Tuesday, May 23, 2017

Grace Upon Grief Upon Grace

I have yet to understand grace.

In part, I have yet to accept it. There always seems to be a fight associated with grace. I work my way as far from grace as humanly possible, usually through routes of judgment and doubt. Once distanced, I gaze at grace, fondly, wondering if it is yet too late for me to return? Learning, yet again, that it is never too late, that grace was following me the whole time. Or, maybe, it's not my attempts to run from grace, but my prideful hesitancy to admit wrong, that proves the enemy of receiving. Maybe it's not my clamoring attempts to run and escape guilt, but my blind and nonchalant wanderings through sin—with a dull spirit toward my own depravity—that lends itself to a life I might call, "ungraced."

Regardless, both attitudes and postures are at odds with the grace prepared by Christ for me. In the former attitude, my self-deprecation and condemnation tell me I am unsuited as a recipient of grace, that I must run and hide from the feelings and consequences awaiting me. The latter imprisons grace from me, simply out of ignorance: I do not know I have stepped out of bounds. Or, even if I know, I am numb to the conviction of my error.

Grace is best (if not only) received head on: when I am neither running from, nor unaware of my shortcomings.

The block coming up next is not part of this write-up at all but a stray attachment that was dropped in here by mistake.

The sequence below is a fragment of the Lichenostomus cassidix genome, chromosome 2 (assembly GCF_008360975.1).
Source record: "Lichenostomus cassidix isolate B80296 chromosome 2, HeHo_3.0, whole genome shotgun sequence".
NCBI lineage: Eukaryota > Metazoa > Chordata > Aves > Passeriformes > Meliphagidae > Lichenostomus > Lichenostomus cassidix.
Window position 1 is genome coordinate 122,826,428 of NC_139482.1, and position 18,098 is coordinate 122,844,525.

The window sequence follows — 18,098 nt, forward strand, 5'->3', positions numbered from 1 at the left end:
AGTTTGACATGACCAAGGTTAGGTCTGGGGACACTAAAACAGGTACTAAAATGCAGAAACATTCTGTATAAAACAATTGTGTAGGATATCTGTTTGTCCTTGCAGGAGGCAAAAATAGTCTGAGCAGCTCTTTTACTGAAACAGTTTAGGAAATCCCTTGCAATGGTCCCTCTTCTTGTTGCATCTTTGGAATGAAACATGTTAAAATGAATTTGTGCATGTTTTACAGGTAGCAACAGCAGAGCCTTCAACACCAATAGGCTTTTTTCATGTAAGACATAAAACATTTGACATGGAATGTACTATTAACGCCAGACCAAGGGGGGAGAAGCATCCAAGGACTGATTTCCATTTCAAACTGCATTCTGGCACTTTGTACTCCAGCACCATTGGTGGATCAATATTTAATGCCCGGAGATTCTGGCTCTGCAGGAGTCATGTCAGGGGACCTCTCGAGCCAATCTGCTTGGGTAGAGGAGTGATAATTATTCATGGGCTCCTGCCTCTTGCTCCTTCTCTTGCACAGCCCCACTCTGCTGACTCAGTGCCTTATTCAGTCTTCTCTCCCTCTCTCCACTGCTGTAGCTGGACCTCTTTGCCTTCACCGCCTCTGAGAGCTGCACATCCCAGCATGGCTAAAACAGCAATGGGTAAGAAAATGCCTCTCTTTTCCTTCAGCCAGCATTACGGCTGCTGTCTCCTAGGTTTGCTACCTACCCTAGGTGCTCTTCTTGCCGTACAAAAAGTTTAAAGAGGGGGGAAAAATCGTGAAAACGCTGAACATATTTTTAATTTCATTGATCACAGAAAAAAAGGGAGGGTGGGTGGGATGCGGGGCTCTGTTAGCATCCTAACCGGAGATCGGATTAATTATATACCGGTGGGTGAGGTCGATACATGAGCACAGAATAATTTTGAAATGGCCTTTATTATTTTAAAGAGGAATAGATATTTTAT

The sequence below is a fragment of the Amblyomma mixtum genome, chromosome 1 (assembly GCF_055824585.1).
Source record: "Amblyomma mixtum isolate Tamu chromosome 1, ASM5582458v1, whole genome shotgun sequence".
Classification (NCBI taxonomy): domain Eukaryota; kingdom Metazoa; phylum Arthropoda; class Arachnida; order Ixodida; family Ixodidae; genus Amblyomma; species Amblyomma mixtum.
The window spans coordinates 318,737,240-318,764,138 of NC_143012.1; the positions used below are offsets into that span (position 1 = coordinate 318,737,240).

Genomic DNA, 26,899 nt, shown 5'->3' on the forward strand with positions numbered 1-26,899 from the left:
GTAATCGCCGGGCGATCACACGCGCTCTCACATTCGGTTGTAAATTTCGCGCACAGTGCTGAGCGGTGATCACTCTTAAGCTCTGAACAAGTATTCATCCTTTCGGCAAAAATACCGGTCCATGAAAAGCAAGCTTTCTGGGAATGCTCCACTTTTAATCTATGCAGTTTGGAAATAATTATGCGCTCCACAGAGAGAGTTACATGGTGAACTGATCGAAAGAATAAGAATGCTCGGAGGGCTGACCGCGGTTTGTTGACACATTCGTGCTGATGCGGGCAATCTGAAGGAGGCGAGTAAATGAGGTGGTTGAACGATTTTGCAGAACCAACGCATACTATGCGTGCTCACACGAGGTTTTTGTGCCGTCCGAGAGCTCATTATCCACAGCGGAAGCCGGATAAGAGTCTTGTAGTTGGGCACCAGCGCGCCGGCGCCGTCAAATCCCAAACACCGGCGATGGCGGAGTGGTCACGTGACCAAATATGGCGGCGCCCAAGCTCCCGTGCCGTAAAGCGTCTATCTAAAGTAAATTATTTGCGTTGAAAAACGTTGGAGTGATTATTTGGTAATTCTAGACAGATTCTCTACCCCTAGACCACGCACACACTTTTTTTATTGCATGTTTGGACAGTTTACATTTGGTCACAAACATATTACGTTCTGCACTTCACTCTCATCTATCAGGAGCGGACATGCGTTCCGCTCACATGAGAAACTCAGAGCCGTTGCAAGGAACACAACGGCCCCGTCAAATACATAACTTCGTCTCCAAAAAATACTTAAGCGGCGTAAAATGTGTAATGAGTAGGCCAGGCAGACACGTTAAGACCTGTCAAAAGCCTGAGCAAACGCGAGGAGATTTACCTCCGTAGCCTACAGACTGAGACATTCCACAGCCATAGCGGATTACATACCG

Grace is poured out as I look my loving Father in the eyes: my own unashamed and open. It is not a demand for pardon by any means, but a privilege of justification.

I was thinking about grace today as I was reading the Valley of Vision. I couldn't help but think, "What makes it so difficult for me to receive grace?" The way that the Bible talks about grace makes me feel like grace and freedom are related. Grace gives you peace before God, the conviction of His love for you, the confidence of His plan for your life, the comfort of His ever-present forgiveness. Why would anyone choose NOT to accept that?

If you're like me, you may find that accepting grace is something you really want to do, but seems at odds with taking responsibility for your actions, or seems to dishonor the horrors of things done to you.

Grace, for me, is the destination I get to once I've grieved a loss. And, friends, some losses are truly and painfully raw. In those times, even the freedom grace offers is not enough motivation for me to enter into that storm of grief.

Call it heretical, but sometimes the sorrows of this world outweigh the peace I feel in Christ.

It is in those times I forget about grace, and I remember grief. Here's the thing, though: grace breeds grace, and grief breeds grief. When I begin investing in my grief, any step away from it seems like an offense to the very real tragedies of life. Yet, when I remember grace, I am swept up in captive spiral of God's love and goodness ever increasing. I'm not really sure what I'm saying here, but suffice to say grace and grief are both addictive in their own rights.

So, what next? I feel I've developed a comfort for grieving. It's more familiar to me than grace. Yet, I'm slowly turning about-face, hands unfolding to receive God's gentle gaze and His good gifts. Yes, I can be grieved with my sin, but I don't need to be more grieved than God. When He says the cross is enough, who am I to question Him? Yes, friends, the cross is enough, even for you. Even for me.

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